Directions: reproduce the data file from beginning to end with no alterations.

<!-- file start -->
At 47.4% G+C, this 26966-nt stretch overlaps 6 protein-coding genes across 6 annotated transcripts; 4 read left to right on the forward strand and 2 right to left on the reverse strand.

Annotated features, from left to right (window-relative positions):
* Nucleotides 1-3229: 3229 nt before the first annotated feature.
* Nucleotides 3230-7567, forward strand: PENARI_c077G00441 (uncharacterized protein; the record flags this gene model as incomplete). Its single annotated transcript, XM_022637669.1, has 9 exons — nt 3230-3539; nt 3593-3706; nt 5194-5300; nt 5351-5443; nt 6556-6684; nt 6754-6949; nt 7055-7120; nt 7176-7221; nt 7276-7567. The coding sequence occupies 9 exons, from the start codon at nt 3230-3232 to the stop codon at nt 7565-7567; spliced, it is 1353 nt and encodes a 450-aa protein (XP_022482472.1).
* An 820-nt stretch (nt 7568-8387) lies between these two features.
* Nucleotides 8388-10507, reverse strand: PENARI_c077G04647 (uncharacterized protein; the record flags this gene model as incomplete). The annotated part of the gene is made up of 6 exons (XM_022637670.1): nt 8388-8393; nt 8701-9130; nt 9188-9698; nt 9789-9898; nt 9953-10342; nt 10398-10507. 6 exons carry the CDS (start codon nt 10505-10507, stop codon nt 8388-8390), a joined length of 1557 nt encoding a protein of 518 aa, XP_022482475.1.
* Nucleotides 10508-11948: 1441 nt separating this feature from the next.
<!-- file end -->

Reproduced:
At 47.4% G+C, this 26966-nt stretch overlaps 6 protein-coding genes across 6 annotated transcripts; 4 read left to right on the forward strand and 2 right to left on the reverse strand.

Annotated features, from left to right (window-relative positions):
* Nucleotides 1-3229: 3229 nt before the first annotated feature.
* Nucleotides 3230-7567, forward strand: PENARI_c077G00441 (uncharacterized protein; the record flags this gene model as incomplete). Its single annotated transcript, XM_022637669.1, has 9 exons — nt 3230-3539; nt 3593-3706; nt 5194-5300; nt 5351-5443; nt 6556-6684; nt 6754-6949; nt 7055-7120; nt 7176-7221; nt 7276-7567. The coding sequence occupies 9 exons, from the start codon at nt 3230-3232 to the stop codon at nt 7565-7567; spliced, it is 1353 nt and encodes a 450-aa protein (XP_022482472.1).
* An 820-nt stretch (nt 7568-8387) lies between these two features.
* Nucleotides 8388-10507, reverse strand: PENARI_c077G04647 (uncharacterized protein; the record flags this gene model as incomplete). The annotated part of the gene is made up of 6 exons (XM_022637670.1): nt 8388-8393; nt 8701-9130; nt 9188-9698; nt 9789-9898; nt 9953-10342; nt 10398-10507. 6 exons carry the CDS (start codon nt 10505-10507, stop codon nt 8388-8390), a joined length of 1557 nt encoding a protein of 518 aa, XP_022482475.1.
* Nucleotides 10508-11948: 1441 nt separating this feature from the next.